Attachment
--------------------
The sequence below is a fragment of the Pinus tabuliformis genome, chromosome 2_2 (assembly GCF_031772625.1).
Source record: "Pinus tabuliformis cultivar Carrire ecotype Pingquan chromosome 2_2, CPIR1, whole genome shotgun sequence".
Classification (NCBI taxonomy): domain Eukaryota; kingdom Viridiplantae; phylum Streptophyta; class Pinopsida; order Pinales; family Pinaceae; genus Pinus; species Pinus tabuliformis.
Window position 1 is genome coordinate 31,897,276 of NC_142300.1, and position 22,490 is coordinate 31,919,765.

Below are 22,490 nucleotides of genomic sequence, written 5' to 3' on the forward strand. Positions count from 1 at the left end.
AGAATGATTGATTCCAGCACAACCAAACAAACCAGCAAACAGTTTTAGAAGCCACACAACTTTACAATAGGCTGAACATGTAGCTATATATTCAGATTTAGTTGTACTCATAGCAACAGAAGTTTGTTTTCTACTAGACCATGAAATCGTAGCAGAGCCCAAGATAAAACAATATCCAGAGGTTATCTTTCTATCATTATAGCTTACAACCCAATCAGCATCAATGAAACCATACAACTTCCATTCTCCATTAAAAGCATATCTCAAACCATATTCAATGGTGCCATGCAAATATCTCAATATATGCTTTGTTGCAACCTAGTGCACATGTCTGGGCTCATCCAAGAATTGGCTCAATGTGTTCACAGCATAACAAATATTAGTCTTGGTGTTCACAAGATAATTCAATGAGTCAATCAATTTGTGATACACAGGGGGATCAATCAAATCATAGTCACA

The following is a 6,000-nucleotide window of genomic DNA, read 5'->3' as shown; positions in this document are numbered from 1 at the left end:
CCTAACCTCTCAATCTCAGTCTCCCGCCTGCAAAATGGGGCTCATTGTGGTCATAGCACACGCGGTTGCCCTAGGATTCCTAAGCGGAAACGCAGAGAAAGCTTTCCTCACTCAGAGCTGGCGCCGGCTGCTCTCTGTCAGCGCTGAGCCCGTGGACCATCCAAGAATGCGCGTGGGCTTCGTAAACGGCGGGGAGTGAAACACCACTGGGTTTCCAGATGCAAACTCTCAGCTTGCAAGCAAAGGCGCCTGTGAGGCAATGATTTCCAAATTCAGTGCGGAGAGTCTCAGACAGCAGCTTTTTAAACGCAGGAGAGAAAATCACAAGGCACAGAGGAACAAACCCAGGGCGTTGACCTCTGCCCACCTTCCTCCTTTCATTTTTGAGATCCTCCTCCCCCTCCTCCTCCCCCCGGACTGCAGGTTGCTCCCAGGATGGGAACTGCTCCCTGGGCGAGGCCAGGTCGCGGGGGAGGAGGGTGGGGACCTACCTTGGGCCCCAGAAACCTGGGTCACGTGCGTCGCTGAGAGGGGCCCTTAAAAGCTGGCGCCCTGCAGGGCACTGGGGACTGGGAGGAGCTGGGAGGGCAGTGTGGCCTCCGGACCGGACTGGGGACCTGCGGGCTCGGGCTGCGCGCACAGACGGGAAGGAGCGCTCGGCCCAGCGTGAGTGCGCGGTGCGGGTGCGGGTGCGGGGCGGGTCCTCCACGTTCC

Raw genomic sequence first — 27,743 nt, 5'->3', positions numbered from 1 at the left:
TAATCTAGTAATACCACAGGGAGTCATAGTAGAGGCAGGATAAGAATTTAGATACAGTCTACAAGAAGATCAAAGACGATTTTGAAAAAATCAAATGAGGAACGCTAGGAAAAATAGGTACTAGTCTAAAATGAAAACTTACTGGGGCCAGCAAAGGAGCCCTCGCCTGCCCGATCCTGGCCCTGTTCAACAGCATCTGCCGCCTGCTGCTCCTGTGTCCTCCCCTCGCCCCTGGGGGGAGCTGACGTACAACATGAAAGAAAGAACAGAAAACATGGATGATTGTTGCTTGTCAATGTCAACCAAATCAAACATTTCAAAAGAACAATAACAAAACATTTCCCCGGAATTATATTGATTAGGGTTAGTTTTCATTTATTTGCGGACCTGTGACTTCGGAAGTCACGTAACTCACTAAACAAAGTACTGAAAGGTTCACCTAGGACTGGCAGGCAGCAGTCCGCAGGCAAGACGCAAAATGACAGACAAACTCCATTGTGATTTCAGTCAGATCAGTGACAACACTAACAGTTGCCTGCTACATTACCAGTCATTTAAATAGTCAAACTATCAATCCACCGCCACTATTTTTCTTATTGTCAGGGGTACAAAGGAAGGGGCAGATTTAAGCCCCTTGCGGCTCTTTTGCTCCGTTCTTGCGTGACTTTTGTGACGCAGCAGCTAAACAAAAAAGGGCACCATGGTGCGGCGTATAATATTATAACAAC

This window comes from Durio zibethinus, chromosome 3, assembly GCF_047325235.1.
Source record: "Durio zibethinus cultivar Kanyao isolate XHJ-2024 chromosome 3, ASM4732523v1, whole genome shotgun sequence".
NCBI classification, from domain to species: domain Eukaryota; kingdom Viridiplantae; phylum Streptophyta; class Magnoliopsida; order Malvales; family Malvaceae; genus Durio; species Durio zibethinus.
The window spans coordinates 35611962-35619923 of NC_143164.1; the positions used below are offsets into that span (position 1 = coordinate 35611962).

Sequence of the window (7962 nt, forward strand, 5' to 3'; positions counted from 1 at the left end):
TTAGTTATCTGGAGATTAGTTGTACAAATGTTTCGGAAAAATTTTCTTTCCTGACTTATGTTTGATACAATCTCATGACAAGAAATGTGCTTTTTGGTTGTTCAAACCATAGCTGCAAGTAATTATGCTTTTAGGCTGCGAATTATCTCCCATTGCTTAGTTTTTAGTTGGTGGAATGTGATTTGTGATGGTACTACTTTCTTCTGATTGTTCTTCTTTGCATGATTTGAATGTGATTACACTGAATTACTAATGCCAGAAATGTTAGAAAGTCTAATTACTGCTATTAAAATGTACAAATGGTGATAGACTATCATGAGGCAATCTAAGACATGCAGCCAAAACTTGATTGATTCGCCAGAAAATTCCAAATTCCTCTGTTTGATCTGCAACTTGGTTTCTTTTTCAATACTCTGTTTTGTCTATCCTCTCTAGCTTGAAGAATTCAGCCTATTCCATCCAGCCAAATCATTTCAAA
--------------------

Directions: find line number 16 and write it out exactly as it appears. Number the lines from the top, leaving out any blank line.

TTAGTTATCTGGAGATTAGTTGTACAAATGTTTCGGAAAAATTTTCTTTCCTGACTTATGTTTGATACAATCTCATGACAAGAAATGTGCTTTTTGGTTGTTCAAACCATAGCTGCAAGTAATTATGCTTTTAGGCTGCGAATTATCTCCCATTGCTTAGTTTTTAGTTGGTGGAATGTGATTTGTGATGGTACTACTTTCTTCTGATTGTTCTTCTTTGCATGATTTGAATGTGATTACACTGAATTACTAATGCCAGAAATGTTAGAAAGTCTAATTACTGCTATTAAAATGTACAAATGGTGATAGACTATCATGAGGCAATCTAAGACATGCAGCCAAAACTTGATTGATTCGCCAGAAAATTCCAAATTCCTCTGTTTGATCTGCAACTTGGTTTCTTTTTCAATACTCTGTTTTGTCTATCCTCTCTAGCTTGAAGAATTCAGCCTATTCCATCCAGCCAAATCATTTCAAA